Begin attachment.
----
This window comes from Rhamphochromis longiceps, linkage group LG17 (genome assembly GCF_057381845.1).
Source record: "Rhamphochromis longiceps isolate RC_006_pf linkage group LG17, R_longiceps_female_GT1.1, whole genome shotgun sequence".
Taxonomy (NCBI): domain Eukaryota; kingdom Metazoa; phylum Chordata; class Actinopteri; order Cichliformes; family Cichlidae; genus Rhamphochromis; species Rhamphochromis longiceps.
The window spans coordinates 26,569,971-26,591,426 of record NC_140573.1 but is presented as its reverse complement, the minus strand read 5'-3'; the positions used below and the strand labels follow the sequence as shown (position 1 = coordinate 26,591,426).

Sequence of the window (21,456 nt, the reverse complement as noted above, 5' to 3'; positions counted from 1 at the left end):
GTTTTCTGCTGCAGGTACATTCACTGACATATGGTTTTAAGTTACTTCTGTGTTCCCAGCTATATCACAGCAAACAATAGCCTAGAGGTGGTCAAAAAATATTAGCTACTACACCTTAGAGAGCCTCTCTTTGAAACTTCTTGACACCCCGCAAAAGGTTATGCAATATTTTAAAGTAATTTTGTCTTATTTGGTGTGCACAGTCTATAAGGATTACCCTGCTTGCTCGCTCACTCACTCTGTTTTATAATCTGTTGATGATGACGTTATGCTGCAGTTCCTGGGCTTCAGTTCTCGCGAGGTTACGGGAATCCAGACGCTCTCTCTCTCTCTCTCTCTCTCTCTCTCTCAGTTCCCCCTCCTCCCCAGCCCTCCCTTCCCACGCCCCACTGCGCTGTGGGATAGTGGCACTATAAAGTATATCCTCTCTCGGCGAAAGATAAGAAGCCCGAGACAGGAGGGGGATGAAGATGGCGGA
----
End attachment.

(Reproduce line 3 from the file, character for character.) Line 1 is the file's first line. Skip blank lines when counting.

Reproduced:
Taxonomy (NCBI): domain Eukaryota; kingdom Metazoa; phylum Chordata; class Actinopteri; order Cichliformes; family Cichlidae; genus Rhamphochromis; species Rhamphochromis longiceps.